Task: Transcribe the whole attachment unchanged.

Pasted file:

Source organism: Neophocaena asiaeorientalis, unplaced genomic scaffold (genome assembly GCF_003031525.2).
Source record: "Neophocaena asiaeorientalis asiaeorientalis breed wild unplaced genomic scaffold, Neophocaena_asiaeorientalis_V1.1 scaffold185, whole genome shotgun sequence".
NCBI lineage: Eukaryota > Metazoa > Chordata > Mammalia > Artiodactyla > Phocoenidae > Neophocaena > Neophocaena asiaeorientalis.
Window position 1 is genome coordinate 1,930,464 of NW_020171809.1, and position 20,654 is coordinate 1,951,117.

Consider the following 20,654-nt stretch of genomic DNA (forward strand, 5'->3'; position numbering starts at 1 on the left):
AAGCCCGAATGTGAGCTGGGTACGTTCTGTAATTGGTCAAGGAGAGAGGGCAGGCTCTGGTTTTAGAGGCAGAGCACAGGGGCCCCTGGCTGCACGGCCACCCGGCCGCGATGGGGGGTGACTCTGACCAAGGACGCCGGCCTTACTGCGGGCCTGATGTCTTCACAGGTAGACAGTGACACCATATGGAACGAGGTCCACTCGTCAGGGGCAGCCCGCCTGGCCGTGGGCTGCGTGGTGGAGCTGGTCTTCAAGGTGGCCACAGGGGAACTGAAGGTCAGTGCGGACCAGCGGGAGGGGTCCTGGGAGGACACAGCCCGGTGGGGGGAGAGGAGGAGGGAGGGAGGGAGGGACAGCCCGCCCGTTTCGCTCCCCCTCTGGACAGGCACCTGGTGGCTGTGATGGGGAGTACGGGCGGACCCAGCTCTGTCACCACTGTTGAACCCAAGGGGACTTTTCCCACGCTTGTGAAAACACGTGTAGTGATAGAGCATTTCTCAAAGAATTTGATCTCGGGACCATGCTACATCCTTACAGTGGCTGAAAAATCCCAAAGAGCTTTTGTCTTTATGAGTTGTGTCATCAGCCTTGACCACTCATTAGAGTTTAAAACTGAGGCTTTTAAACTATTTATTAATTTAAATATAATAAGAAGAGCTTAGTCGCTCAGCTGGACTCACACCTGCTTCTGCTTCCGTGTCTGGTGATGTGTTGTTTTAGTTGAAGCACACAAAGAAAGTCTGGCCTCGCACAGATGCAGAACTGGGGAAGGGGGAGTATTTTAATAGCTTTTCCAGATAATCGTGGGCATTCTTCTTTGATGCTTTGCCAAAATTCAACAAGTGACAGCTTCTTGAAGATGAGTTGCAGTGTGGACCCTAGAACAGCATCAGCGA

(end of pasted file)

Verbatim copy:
Source organism: Neophocaena asiaeorientalis, unplaced genomic scaffold (genome assembly GCF_003031525.2).
Source record: "Neophocaena asiaeorientalis asiaeorientalis breed wild unplaced genomic scaffold, Neophocaena_asiaeorientalis_V1.1 scaffold185, whole genome shotgun sequence".
NCBI lineage: Eukaryota > Metazoa > Chordata > Mammalia > Artiodactyla > Phocoenidae > Neophocaena > Neophocaena asiaeorientalis.
Window position 1 is genome coordinate 1,930,464 of NW_020171809.1, and position 20,654 is coordinate 1,951,117.

Consider the following 20,654-nt stretch of genomic DNA (forward strand, 5'->3'; position numbering starts at 1 on the left):
AAGCCCGAATGTGAGCTGGGTACGTTCTGTAATTGGTCAAGGAGAGAGGGCAGGCTCTGGTTTTAGAGGCAGAGCACAGGGGCCCCTGGCTGCACGGCCACCCGGCCGCGATGGGGGGTGACTCTGACCAAGGACGCCGGCCTTACTGCGGGCCTGATGTCTTCACAGGTAGACAGTGACACCATATGGAACGAGGTCCACTCGTCAGGGGCAGCCCGCCTGGCCGTGGGCTGCGTGGTGGAGCTGGTCTTCAAGGTGGCCACAGGGGAACTGAAGGTCAGTGCGGACCAGCGGGAGGGGTCCTGGGAGGACACAGCCCGGTGGGGGGAGAGGAGGAGGGAGGGAGGGAGGGACAGCCCGCCCGTTTCGCTCCCCCTCTGGACAGGCACCTGGTGGCTGTGATGGGGAGTACGGGCGGACCCAGCTCTGTCACCACTGTTGAACCCAAGGGGACTTTTCCCACGCTTGTGAAAACACGTGTAGTGATAGAGCATTTCTCAAAGAATTTGATCTCGGGACCATGCTACATCCTTACAGTGGCTGAAAAATCCCAAAGAGCTTTTGTCTTTATGAGTTGTGTCATCAGCCTTGACCACTCATTAGAGTTTAAAACTGAGGCTTTTAAACTATTTATTAATTTAAATATAATAAGAAGAGCTTAGTCGCTCAGCTGGACTCACACCTGCTTCTGCTTCCGTGTCTGGTGATGTGTTGTTTTAGTTGAAGCACACAAAGAAAGTCTGGCCTCGCACAGATGCAGAACTGGGGAAGGGGGAGTATTTTAATAGCTTTTCCAGATAATCGTGGGCATTCTTCTTTGATGCTTTGCCAAAATTCAACAAGTGACAGCTTCTTGAAGATGAGTTGCAGTGTGGACCCTAGAACAGCATCAGCGA